History of robotics in Finnish schools
Robotics and coding are not new in Finnish schools. In the 1990’s robotics (e.g. graphical programming with LEGO LOGO) was a part of the technology education provided by some of the K12-schools in Finland. The organizing principle during this time was revolved around projects where universities, schools and sometimes also industry collaborated like for example the HAITEK-project, which highlighted problem based learning (PBL), constructivism and student orientated technology education. HAITEK-project was designed to introduce both local industry and coding/robotics to students with visits to factories followed with modeling production lines with LEGO LOGO. Despite the efforts in these projects, robotics/coding never experienced a more nationwide uptake, neither in practice nor in policy. As a matter of fact, coding/robotics are not part of the current national curriculum (implemented in 2004) and it does not include references to or from these projects. In the absence of reference in the formal curriculum, the current general situation has been that robotics and coding have been taught by active teachers who are interested in robotics mostly in after school activities, resulting in a situation that currently there are great differences between schools and districts when it comes to teaching coding and robotics.
New national curriculum, coding and robotics.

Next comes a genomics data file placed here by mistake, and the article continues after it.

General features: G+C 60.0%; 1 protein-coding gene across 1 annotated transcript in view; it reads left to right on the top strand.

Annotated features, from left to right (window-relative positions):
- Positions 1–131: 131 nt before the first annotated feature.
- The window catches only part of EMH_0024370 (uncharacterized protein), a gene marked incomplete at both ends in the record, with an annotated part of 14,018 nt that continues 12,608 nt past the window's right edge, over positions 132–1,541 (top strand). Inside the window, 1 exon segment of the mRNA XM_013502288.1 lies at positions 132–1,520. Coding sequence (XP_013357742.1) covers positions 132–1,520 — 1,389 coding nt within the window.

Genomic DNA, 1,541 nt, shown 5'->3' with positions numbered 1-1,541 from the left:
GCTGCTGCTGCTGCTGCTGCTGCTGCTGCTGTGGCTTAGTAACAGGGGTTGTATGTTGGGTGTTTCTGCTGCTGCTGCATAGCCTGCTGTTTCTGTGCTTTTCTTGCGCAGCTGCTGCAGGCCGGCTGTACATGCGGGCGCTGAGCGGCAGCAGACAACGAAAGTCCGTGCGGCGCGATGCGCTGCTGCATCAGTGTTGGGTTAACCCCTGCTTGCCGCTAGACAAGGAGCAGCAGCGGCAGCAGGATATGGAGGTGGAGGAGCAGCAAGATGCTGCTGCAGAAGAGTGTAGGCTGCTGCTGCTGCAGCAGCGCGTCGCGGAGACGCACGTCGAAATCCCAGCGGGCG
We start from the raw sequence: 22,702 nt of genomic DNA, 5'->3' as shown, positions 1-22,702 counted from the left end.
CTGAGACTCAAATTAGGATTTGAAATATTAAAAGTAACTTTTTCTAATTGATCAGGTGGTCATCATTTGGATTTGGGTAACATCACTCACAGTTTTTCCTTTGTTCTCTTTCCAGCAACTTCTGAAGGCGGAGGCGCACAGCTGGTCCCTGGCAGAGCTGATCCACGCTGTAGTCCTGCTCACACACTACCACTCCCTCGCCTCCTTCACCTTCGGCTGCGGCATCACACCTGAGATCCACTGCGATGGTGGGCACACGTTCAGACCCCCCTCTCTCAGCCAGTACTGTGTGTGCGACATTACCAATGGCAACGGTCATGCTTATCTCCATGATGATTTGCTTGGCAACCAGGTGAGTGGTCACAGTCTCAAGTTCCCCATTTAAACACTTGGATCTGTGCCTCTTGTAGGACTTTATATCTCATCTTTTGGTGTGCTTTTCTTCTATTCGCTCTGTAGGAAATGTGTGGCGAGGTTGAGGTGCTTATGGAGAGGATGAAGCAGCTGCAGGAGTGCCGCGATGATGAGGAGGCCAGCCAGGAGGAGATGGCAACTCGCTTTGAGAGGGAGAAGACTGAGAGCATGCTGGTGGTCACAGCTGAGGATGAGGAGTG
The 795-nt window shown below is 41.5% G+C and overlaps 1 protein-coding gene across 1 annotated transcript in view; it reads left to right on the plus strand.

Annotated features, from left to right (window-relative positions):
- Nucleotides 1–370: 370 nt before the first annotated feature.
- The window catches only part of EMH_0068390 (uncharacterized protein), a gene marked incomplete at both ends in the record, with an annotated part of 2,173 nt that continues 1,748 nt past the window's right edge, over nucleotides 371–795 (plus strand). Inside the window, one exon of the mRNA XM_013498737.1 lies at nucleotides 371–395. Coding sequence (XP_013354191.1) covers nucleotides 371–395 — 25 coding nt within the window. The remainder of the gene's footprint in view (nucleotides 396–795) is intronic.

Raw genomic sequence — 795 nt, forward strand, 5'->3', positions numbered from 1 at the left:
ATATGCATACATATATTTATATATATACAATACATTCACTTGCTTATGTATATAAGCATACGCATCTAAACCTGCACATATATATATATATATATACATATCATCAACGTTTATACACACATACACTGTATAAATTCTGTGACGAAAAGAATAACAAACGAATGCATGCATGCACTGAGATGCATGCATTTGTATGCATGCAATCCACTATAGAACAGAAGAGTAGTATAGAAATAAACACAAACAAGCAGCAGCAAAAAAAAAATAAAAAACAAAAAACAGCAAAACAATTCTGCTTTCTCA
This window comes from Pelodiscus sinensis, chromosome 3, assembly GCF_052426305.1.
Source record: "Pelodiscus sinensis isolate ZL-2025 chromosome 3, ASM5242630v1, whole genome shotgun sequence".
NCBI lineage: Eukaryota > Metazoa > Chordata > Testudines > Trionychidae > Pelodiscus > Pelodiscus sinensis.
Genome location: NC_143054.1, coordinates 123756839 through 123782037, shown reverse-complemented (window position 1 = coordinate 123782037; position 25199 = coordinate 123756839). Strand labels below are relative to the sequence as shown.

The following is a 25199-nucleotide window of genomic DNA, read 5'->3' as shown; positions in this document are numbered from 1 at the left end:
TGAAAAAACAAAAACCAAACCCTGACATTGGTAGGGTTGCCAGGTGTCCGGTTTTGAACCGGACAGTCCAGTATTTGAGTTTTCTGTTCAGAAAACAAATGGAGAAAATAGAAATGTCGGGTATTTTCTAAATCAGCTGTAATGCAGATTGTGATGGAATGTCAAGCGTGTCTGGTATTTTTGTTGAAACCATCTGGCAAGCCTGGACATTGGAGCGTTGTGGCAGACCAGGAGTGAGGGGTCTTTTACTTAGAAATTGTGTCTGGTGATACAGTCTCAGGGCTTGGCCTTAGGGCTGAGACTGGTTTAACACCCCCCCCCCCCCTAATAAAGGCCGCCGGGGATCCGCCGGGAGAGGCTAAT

This is however about to change with the new Finnish national curriculum comes into effect in 2016. Though the new curriculum does not mention robotics explicitly, it has implicit references to robotics via coding that has been added to the new curriculum. In the new curriculum, coding is included as a part of the handicraft and mathematics teaching, and coding is also mentioned in the cross-curricular activities in the curriculum, which are referred under the heading: wide-ranging know-how. In the new curriculum, programming will be a mandatory on each grade level, starting from grade 1. In grades 1-2, basics of programming (e.g. learning to give unambiguous commands from one person to another) are the focus without necessarily using computers to reach the goals. In grades 3-6 coding is part of the wide-ranging know-how, and coding should illustrate students how technology and its functions are dependent on decisions made by man. In handicrafts students should learn how to use automation as part of their products, while in mathematics students should learn how to model certain mathematical problems in a graphical programming environment (e.g. scratch / scratch jr.). At the end of the 6th grade students should be able to produce a working program in graphical programming environment. In secondary school (grades 7-9 ) coding (or programming) is mentioned as a part of the cross-curricular activities and of multiliteracies teaching. Students should learn how to produce digital work individually and in collaboration with other students. In handicrafts, coding is a part of integrated systems in which coding is being used both in designing and manufacturing products, while in mathematics coding is a part of applied mathematics, and coding should be used as a tool for solving mathematical problems. Adoption of coding in the national curriculum are a first step, but in the Finnish situation this does not necessarily mean that it is implemented in the same way throughout the country as Finnish school policy gives wide autonomy for communes and schools in curriculum implementation. The national curriculum does not prescribe detailed models for schools or teachers on how to implement the coding (and robotics) to their teaching. The national curriculum is merely a framework for defining local curricula and school level syllabi. Schools and teachers may decide themselves on pedagogical practices and technological solutions to implement the curriculum. This freedom is one of the core components of teachers’ autonomy in Finland, but while it is believed to contribute to their craftsmanship, it is a cause for concern in periods of change at the same time, especially when changes include new skills that require training like in the case of robotics/coding.